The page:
After the controversy surrounding the return fixture a few weeks ago in Auckland, Bismarck du Plessis will be in the spotlight no matter what happens. The abrasive hooker’s unfair dismissal has wound South African fans up no end (to the point where some of it was, frankly, disturbing and inappropriate), and as if this game needed any more spice the manner in which he conducts himself will be fascinating to watch. He is as abrasive a player as they come, but you wonder if the All Blacks might try to rile him up, just to see what happens.
The focus might well be on the All Blacks’ returning skipper McCaw, but the man who stood in in his (and Carter’s) absence last week, Kieran Read, has been in exemplary form this championship. He managed to lead a team that was lacking several experienced and inspirational characters to a convincing win in Argentina – not an easy place to play at the best of times. He is the epitome of an all round back-row player – he carries strongly, tackles hard, never stops running and, through several deft offloads and neat passes, links the forwards and backs superbly well.
Head to head: Jean de Villers v Ma’a Nonu
To reach a 50 cap partnership is a stat anyone would be proud of, given the vagaries of international rugby, and so Nonu and Conrad Smith’s effort is highly commendable. Nonu is certainly the more obvious of the two, and his development as a rugby player (on the international stage, at least) has been superb to watch. Once considered a one-dimensional battering-ram, he has added a huge amount to his game to the point where he is a quality distributor – witness the sleight of hand for a delayed pass to put Ben Smith in last weekend against Argentina. He has also developed a well-honed kicking game.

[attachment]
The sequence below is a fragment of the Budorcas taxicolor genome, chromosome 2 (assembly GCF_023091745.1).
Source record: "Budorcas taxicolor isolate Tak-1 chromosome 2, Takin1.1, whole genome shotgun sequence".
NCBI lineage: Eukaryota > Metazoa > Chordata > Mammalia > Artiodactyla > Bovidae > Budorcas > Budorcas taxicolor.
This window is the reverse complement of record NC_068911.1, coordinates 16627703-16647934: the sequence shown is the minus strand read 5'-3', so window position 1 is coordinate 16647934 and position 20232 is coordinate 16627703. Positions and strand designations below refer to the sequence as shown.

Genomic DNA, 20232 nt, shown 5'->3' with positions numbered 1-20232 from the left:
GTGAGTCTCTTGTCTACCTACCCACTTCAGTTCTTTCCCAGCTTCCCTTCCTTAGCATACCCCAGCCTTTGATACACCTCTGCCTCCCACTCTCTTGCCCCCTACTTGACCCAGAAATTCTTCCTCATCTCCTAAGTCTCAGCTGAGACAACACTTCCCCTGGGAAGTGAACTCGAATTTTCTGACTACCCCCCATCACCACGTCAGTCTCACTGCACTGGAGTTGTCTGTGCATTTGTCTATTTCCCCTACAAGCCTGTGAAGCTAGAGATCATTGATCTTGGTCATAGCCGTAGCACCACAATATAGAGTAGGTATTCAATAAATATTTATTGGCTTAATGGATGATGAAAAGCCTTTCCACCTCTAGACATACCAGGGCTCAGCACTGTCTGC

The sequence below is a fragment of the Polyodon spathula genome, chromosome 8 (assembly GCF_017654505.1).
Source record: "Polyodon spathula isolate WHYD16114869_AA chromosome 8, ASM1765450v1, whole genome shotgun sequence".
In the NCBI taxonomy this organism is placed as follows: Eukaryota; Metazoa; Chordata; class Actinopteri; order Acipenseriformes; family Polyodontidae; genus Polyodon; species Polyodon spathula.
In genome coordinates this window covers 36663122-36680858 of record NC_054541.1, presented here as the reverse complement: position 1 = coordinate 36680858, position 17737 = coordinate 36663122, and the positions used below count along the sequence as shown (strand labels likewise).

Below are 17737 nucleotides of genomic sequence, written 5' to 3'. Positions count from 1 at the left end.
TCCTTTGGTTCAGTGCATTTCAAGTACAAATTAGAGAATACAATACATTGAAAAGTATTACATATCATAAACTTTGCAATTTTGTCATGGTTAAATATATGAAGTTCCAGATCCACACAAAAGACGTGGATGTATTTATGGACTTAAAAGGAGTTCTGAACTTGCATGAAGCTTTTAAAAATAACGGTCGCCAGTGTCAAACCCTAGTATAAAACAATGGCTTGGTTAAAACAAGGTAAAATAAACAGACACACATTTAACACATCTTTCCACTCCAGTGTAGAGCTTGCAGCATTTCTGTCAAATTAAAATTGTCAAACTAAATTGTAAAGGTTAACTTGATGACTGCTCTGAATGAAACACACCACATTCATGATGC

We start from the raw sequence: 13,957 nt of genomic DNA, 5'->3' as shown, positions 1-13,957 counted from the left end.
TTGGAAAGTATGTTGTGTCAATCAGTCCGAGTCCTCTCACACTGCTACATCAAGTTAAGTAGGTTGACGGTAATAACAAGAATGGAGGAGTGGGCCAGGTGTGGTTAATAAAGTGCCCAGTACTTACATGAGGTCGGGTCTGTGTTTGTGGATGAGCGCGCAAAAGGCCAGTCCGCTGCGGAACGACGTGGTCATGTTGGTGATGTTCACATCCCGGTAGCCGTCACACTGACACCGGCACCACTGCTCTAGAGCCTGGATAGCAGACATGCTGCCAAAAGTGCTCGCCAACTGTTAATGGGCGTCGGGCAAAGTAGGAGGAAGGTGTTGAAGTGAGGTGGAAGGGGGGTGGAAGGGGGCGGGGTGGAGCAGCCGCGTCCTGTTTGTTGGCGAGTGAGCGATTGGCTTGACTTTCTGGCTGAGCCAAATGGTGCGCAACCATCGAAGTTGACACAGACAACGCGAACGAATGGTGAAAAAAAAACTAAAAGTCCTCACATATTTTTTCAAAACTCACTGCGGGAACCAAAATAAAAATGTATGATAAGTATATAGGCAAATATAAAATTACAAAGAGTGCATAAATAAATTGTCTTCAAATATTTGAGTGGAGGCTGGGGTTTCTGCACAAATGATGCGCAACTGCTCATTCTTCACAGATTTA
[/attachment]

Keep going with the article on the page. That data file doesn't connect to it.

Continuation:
The Springbok captain is a leader of men, and one of the most inspirational men around on a rugby pitch. He may not possess the pace of old, but still has an eye for a gap and can pick some brilliant lines. His is a supremely important role this weekend, as the Boks will need not only his physicality to tame Ma’a Nonu, but also his intelligence and experience to keep ‘Snake Hips’ Conrad Smith in check, especially with easily the least experienced centre on the pitch outside him.
It is tough to think of a game in recent history as difficult as this one to call. The Springboks are looking like a genuinely world-class team again, and at Ellis Park, spurred on by a crowd buoyed by the injustice in Auckland, they will be a formidable outfit. Expect them to go out to win the game first and foremost – the psychological boost that would give them in years to come is worth far more than this year’s Rugby Championship trophy. The thing is, it is so difficult to write off the All Blacks. It would be typical of them to raise their game and silence the Ellis Park crowd. Given the opposition and the situation, I’m not sure if backing the world champions in a game like this really counts as a ‘safe bet’ – but, with the returning McCaw at the helm, that’s what I’m going for anyway. New Zealand by 2.
By Jamie Hosie
Follow Jamie on Twitter: @jhosie43
Photo by: Patrick Khachfe / Onside Images